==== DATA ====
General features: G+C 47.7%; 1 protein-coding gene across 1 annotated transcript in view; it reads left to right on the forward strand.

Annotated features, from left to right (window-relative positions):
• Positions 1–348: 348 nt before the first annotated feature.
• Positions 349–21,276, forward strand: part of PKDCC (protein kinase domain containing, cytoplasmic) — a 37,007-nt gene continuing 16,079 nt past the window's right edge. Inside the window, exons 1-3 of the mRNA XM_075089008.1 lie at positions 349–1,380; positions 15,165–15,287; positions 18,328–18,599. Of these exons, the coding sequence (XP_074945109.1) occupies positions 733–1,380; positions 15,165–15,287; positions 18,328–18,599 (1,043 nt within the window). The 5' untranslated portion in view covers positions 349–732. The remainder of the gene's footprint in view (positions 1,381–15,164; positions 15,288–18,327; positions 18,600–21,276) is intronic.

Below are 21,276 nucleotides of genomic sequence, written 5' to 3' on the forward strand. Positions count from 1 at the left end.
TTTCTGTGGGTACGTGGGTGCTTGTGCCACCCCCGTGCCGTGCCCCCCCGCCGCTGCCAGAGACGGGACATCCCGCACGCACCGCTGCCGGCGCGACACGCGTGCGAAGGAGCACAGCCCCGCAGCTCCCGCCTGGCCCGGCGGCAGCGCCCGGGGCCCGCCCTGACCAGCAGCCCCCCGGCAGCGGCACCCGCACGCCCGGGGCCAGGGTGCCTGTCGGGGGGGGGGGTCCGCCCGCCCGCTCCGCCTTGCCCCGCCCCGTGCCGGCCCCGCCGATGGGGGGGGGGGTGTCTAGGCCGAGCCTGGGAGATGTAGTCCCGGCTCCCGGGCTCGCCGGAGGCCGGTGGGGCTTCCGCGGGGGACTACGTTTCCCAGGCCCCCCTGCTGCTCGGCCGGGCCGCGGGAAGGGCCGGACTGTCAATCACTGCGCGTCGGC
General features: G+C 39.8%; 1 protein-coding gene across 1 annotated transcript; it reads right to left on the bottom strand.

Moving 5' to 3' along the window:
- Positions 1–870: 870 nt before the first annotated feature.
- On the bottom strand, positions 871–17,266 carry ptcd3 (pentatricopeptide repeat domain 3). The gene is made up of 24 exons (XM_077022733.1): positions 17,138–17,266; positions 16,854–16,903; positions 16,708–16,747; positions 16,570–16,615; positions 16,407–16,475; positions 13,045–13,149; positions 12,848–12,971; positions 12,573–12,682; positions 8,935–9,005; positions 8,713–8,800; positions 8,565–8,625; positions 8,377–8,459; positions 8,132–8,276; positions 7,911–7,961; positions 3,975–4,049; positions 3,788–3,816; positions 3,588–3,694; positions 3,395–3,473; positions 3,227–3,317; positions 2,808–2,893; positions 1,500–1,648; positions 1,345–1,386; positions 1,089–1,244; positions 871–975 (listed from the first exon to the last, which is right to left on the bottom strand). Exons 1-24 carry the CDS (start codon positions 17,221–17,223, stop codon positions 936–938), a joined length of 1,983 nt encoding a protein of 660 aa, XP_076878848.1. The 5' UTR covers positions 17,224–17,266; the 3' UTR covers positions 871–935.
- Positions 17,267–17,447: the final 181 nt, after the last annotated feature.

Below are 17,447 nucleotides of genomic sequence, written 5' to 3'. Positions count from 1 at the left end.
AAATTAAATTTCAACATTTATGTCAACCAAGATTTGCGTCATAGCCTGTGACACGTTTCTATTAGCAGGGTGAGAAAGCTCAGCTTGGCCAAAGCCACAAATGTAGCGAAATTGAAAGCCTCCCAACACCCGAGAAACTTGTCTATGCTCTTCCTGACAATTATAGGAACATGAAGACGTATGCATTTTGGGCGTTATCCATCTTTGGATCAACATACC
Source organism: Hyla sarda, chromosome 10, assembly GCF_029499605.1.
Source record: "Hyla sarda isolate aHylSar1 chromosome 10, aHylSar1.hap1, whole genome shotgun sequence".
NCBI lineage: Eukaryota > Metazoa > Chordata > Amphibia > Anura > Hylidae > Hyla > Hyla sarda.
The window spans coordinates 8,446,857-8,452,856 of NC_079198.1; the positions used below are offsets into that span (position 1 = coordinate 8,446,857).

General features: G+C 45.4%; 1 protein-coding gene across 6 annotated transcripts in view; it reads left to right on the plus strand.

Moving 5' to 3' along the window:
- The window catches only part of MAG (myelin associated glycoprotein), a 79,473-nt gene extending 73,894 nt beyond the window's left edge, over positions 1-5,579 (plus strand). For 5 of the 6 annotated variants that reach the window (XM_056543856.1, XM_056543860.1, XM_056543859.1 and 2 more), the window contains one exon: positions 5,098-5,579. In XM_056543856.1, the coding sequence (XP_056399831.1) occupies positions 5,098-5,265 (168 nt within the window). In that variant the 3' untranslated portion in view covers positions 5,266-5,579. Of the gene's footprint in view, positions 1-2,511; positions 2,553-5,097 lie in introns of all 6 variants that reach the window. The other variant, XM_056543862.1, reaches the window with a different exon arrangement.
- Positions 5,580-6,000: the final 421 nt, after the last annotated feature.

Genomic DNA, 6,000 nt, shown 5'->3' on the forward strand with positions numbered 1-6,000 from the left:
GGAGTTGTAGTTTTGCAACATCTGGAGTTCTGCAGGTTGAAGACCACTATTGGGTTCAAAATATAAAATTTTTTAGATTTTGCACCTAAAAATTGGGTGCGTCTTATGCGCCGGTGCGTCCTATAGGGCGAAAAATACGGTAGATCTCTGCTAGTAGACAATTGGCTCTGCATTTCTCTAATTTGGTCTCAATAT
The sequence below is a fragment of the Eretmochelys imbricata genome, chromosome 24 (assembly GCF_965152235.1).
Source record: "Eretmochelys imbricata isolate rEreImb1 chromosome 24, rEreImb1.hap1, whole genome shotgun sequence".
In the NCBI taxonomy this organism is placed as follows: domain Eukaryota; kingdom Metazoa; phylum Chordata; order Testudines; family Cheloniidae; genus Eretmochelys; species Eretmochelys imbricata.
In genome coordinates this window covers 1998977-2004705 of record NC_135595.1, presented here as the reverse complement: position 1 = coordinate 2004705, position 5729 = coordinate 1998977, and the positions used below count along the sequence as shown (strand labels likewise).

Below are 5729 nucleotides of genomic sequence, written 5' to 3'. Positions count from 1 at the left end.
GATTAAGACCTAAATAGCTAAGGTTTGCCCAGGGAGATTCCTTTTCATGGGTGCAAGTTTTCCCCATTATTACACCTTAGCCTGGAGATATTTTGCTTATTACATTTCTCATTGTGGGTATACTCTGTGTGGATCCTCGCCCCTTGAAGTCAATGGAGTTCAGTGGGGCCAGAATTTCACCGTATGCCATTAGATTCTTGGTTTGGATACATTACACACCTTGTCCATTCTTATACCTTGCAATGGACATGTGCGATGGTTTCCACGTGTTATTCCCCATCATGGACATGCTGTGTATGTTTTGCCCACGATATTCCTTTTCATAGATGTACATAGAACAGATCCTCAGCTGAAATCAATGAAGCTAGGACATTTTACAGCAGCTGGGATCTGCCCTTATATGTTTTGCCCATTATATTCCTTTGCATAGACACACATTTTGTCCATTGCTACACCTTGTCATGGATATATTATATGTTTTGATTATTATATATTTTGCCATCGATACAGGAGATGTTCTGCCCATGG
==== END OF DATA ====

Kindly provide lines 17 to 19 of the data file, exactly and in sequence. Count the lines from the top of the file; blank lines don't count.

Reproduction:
The window spans coordinates 8,446,857-8,452,856 of NC_079198.1; the positions used below are offsets into that span (position 1 = coordinate 8,446,857).

General features: G+C 45.4%; 1 protein-coding gene across 6 annotated transcripts in view; it reads left to right on the plus strand.

Moving 5' to 3' along the window: